Sedgwick on Damages, p. 112, after a review of all the cases, lays down the general rule, where the contract is to do or not to do a particular thing, as follows: " The party in default shall be held liable for all losses that may fairly be considered as having been in the contemplation of the parties at the time the agreement was entered into. Or, in other words, where it appears, or may fairly be inferred, that the party complaining of the non-performance of a contract has, at the time it was entered into, turned the mind of the party whose conduct is complained of, to the consequences likely to ensue from a default on his part, and such consequences do ensue, he shall be held responsible for them as having stipulated against them."

         Must not an officer, acting under his oath of office and bond, be supposed to understand thoroughly the duties, objects, and responsibilities of his office, and to at all times know and contemplate the result of a violation of his duties?

         A contract in reference to the fitness of a thing for a particular purpose, makes the contractor liable if it fail to accomplish that object. (Sedg. on Dam. 59.)

         So, if parties contract with reference to a law, the law itself becomes part of the contract, and they are bound thereby. (Matoon v. Eder , 6 Cal. 57.)

         The case is very similar to Varnum et al. v. Martin, 15 Pick. 440-442. The action was against an Attorney for negligence, carelessness, and want of skill. In taking out a writ of attachment, he omitted to fill up a blank in the writ. The Court held that " in a case like this, where care was required, it was the duty of the Attorney to read over the writ and see that it was correct." He was held responsible for the whole debt. (Vide, also, Brown v. Lester , 13 S. & M. 392; McNutt v. Livingston, 7 S & M. 641.)

         Hoge & Wilson, for Appellant.

          S. Asbury Sheppard and Cyril V. Grey, for Respondents.

         The appellant's counsel say the principal question is as to the measure of damages, and after citing the finding of the Court and the statutes relating to the duties and obligations of notaries, and their liabilities on their bonds, cites also 2 Greenl. Ev. §§ 253, 254, 256, 261-265, and 268 a, and Sedgwick on Damages, 66.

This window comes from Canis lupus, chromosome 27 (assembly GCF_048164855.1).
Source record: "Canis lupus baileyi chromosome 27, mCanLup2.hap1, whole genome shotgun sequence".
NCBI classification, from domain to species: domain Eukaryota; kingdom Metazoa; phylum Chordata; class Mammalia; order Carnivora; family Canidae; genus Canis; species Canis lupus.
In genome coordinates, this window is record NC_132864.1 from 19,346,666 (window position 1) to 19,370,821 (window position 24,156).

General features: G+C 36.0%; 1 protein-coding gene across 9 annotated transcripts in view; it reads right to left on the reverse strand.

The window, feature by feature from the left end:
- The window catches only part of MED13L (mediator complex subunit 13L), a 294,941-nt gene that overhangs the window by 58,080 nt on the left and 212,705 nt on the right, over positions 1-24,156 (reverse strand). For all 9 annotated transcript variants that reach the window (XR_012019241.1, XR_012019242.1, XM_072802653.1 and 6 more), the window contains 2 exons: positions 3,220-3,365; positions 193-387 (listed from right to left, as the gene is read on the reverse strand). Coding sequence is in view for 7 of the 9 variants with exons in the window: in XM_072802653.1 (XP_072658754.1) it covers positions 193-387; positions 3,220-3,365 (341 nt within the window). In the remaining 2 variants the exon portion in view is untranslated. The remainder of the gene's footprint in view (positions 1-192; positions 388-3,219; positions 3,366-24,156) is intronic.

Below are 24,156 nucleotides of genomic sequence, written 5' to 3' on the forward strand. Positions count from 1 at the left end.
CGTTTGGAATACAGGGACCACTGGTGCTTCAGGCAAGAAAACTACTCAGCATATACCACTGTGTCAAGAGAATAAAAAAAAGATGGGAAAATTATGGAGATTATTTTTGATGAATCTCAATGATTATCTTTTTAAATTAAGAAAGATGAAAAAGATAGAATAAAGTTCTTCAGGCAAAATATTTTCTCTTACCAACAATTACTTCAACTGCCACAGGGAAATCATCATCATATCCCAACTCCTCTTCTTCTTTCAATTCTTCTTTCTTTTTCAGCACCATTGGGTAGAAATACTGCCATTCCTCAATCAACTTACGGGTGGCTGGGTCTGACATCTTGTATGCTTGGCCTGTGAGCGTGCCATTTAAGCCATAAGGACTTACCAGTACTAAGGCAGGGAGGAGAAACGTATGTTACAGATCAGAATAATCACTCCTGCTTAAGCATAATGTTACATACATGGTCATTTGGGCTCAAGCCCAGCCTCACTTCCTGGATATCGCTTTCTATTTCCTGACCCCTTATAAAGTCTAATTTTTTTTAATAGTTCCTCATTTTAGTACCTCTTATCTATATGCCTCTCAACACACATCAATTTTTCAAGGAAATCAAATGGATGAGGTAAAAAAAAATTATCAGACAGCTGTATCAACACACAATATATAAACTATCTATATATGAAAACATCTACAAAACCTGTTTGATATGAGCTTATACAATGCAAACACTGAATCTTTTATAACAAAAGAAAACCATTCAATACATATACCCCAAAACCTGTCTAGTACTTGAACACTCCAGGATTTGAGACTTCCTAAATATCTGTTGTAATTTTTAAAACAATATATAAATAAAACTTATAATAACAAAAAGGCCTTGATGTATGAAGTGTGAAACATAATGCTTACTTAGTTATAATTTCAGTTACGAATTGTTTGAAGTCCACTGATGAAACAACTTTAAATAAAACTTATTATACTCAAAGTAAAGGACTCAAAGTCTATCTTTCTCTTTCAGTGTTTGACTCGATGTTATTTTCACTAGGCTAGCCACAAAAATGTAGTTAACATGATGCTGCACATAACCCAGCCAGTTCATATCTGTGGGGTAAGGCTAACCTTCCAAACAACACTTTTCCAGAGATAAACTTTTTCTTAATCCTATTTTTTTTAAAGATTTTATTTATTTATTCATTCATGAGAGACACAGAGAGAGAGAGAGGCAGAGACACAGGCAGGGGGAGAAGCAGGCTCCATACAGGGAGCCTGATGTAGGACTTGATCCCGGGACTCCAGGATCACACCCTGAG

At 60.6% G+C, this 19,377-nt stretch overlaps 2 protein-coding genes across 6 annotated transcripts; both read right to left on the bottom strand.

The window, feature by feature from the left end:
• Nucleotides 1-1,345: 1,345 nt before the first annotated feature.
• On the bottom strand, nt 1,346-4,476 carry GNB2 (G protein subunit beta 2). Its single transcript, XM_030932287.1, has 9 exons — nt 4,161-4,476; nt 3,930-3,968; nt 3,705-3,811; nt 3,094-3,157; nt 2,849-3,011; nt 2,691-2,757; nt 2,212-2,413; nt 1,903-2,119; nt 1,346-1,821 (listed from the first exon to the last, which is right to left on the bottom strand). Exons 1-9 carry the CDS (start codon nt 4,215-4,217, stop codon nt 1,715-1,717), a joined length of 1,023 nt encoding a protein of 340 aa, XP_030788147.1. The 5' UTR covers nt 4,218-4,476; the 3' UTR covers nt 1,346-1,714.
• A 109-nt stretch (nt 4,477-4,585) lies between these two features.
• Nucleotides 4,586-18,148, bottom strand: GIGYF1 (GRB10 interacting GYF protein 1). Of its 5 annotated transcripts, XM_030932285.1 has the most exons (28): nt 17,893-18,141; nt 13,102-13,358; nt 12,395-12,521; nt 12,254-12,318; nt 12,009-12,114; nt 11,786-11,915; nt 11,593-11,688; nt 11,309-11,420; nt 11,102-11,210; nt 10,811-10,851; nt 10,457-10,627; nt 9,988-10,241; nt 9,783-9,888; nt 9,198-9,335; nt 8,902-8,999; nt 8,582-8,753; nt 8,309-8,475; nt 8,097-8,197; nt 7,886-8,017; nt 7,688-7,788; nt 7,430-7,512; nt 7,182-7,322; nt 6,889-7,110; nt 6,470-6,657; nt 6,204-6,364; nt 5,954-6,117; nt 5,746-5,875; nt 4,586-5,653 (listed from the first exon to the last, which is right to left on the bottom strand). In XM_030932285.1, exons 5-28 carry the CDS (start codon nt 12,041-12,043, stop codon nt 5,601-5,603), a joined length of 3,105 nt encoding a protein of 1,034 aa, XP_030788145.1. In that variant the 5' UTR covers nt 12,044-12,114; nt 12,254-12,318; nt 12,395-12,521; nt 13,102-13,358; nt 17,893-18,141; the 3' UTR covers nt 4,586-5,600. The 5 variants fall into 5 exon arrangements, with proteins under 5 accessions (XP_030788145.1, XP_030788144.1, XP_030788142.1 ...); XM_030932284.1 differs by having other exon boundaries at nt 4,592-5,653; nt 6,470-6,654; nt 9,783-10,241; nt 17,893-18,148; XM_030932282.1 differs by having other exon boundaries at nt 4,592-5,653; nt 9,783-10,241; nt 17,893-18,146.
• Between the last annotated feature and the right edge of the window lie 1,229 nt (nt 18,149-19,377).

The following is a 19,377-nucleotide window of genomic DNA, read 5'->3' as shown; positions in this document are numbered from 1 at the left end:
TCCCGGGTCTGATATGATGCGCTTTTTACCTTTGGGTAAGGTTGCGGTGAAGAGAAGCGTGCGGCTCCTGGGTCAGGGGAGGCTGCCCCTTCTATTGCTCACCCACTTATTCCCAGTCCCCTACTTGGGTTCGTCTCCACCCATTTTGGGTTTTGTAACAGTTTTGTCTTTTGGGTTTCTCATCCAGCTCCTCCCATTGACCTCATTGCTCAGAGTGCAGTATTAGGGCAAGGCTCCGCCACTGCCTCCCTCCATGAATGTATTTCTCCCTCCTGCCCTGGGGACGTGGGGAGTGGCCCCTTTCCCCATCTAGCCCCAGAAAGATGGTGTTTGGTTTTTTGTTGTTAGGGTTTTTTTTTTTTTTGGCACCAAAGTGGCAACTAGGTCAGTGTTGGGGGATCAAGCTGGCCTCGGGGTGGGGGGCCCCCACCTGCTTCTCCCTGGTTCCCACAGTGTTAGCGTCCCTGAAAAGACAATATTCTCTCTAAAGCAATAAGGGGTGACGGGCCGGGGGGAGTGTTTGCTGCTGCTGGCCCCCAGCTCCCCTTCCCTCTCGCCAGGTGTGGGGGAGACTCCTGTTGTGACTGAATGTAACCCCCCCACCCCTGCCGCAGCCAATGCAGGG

In reference to these citations, we say that they do not support the appellant's, but that they do support the position taken by the respondents.

         The doctrine laid down in all the citations is, that the damages which can be recovered in such an action as this must be the necessary, natural, and proximate consequence of the act complained of.

         Is the loss which the plaintiff sustained either the necessary, natural, or proximate consequence of the defective certificate complained of?

         It is not a necessary consequence, for the defective certificate did not invalidate the mortgage, nor depreciate nor impair the security given by that instrument. The mortgage, as between Fogarty and Dupuy, was as valid with the defective certificate as it would have been with a perfect one. It was not an unavoidable consequence of the defective certificate that Fogarty did not get his money. His mortgage was dated May 12th, 1854, and was due November 12th, 1854. The one which took precedence of his was dated April 7th, 1855. Fogarty, at any time between November 12th, 1854, and April 7th, 1855, might have enforced his mortgage against the property, notwithstanding the defective certificate. It was not, then, a necessary consequence of the defective certificate, that he failed to enforce the mortgage.

         The appellant cites three cases in support of the conclusion that the damage for which the Notarymust be held under this head is the amount of the debt--none of which sustain the position taken.

         The first of these cases is Varnum et al. v. Calvin Martin, 15 Pick. 440. The other cases cited are McNutt v. Livingston , 7 S. & M. 641, and Brown v. Lester , 13 Id. 392.

         The first of these cases was a suit on the official bond of a Clerk of a Circuit Court, for issuing a supersedeas on an appeal from a judgment, without taking a bond, as required by the statute, whereby the plaintiff lost his debt, the Sheriff having levied on property more than sufficient to pay the debt, which levy he relinquished on receiving the supersedeas, and the judgment-debtor becoming insolvent, the plaintiff lost his debt.

         The second was a suit against a Clerk for omitting to docket a cause, whereby the plaintiff lost a term in obtaining judgment, and the debtor becoming insolvent in the meantime, the plaintiff lost his debt.